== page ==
So far pesticides regulation has overlooked their potential effects on soil microbes (which have a pivotal role in ecosystem functioning). The introduction of advanced well standardized molecular and biochemical tools substantially advanced our knowledge on the off-target effects of pesticides on soil microorganisms. These tools if introduced in future regulatory schemes is expected to provide a comprehensive assessment of pesticides soil microbial toxicity. Thus the project aims to review the current knowledge on soil microbial ecotoxicity of pesticides and propose a regulatory scheme on how pesticide soil microbial ecotoxicity should be assessed. It is expected that the project’s main outcome will stimulate the advancement of pesticide regulatory framework towards a more comprehensive assessment of the impact of pesticides on the diversity and functions of soil microbes.
Upon their application, pesticides interact with soil microbes in contrasting ways: they stimulate proliferation of soil microbes which could utilize pesticides as energy source or induce inhibitory effects on the diversity and/or function of soil microbes. So far pesticides regulation has focused on potential effects on aquatics, birds and mammals while effects on soil microbes (which have a pivotal role in ecosystem functioning) are determined by simple C/N mineralization tests which do not provide a reliable toxicity assessment. In the last 10 years the introduction of advanced biochemical and molecular methods revolutionized our knowledge on the ecological role of soil microbes. This stimulated the production of numerous studies looking into the off-target effects of pesticides on soil microbes using these new methods providing novel insights into pesticide soil microbial toxicity. However, improper experimental planning and the use of methods in a non-standardized mode precluded the elucidation of a solid conclusion and stressed the need for a benchmarking document on this area.
This project will develop such a document: a review article in a journal with high impact on pesticide research, which will summarize current knowledge, list advantages and limitations of methods available and their level of standardization and provide guidelines on proper experimentation, data statistical handling and description of the methodological toolbox available.
It is expected that this project will act as a benchmarking for future revision of the assessment of pesticides soil microbial toxicity in light of the recent methodological advances in this area. Previous relevant activities were presented at the 13th IUPAC Pesticide Chemistry Congress and are supported in EU-funded projects (https://www4.inra.fr/ecofun_microbiodiv_eng/, https://lovetohate.bio.uth.gr) while first discussions with EFSA have been done.
August 2018 update – Literature data published up to 31.12.2017 were gathered using mainly SCOPUS and this initial search was supplemented by Google Scholar. Key words utilized were “pesticides”, “soil microbial community”, “soil microorganisms”, ” toxicity”, and “ecotoxicity”. The database developed was recently enriched with relevant literature published by 30.6.2018. In the selection of studies we use experimental plan details to discard, by expert judgment, studies that are not considered of high quality. Studies focusing on (a) microbial endpoints particularly responsive to pesticides and (b) methods that are well standardized in the literature, were prioritized. The data collected were categorized according to the pesticide target group (insecticides, fungicides and herbicides). For all studies we recorded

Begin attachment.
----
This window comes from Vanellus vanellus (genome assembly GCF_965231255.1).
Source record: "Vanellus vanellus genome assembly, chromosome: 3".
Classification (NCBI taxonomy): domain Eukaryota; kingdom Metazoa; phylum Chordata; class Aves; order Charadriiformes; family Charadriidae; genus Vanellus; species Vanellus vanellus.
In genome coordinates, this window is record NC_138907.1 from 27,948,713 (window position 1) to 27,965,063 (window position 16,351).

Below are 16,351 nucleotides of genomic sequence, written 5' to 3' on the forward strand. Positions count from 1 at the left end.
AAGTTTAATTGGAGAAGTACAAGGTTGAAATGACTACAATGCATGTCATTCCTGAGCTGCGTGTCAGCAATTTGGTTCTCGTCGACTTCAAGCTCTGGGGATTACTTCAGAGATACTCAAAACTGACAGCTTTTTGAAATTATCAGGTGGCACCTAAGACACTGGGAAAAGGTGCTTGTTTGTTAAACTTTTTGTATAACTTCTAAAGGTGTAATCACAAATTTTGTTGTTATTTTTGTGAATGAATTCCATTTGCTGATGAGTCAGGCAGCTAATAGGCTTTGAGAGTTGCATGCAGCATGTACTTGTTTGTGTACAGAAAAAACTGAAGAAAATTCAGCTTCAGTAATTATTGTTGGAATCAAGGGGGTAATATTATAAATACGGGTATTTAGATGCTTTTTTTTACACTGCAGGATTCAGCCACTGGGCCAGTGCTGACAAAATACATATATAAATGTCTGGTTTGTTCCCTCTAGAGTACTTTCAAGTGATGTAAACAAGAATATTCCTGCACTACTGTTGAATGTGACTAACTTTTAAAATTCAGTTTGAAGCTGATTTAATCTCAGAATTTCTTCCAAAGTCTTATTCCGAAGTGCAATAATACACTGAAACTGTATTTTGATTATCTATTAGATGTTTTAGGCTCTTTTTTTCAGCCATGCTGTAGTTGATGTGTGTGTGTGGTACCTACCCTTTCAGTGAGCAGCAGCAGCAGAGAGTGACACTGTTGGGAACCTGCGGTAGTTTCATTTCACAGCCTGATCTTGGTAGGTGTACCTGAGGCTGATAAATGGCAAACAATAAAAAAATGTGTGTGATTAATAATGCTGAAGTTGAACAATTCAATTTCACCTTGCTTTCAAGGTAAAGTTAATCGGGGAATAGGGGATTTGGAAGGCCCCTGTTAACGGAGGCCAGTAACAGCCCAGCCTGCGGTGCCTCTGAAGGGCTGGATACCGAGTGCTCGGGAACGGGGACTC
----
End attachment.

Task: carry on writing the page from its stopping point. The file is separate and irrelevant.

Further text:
(a) Pesticide Name
(b) Dose rates: these are presented as absolute values i.e. as mg/kg while a normalization to times the maximum recommended dose rate, for this purpose the rates declared in the GAP documents for the given pesticides were used were available
(c) Method employed to assess the toxicity and level of resolution (low, medium high were declared for biochemical tools (i.e. N or C mineralization test), fingerprinting molecular tools (DGGE, TRFLs, cloning) and advanced molecular tools (q-PCR, NGS) respectively.
(d) Standardization level of the protocol used (OECD, ISO or no standardization)
(d) Toxicity endpoints measured (i.e. effects on key microbial functions like nitrification, denitrification determined as measurements of process rates, as dynamics or activity of relevant microbial groups / effects on the diversity of soil microbial groups). Main functional targets were ammonia oxidizing bacteria/archaea, denititrification-related bacteria, nitrogen-fixing bacteria (N cycle) sulfur-oxidizing-bacteria (S cycle), aromatic compounds degrading bacteria, methanotrophs and methanogens (C cycle). Main structural endpoints were bacteria, fungi, archaea and protozoa
(e) The availability of time series of measurements was recorded in all of these studies and recovery or not of any effects was recorded for each study as : not applicable (where no time series were available / recovery / no recovery. In all cases the duration of the study is reported.
(f) Conclusion of the study: toxicity, toxicity but recovery, no toxicity
(g) Source (publication details).
April 2020 update – These data were presented in the next IUPAC Symposium in Ghent in 2019.
A manuscript for PAC is being prepared and the work will be presented at the IUPAC Congress in Montreal in August 2021.
Feb 2022 update – The literature review has been completed and all data compiled and summarized into a review paper which has been submitted recently to Pure and Applied Chemistry entitled “Pesticide soil microbial toxicity: setting the scene for a new pesticide risk assessment for soil microorganisms”. The report is currently under review.
Page last updated 25 Feb 2022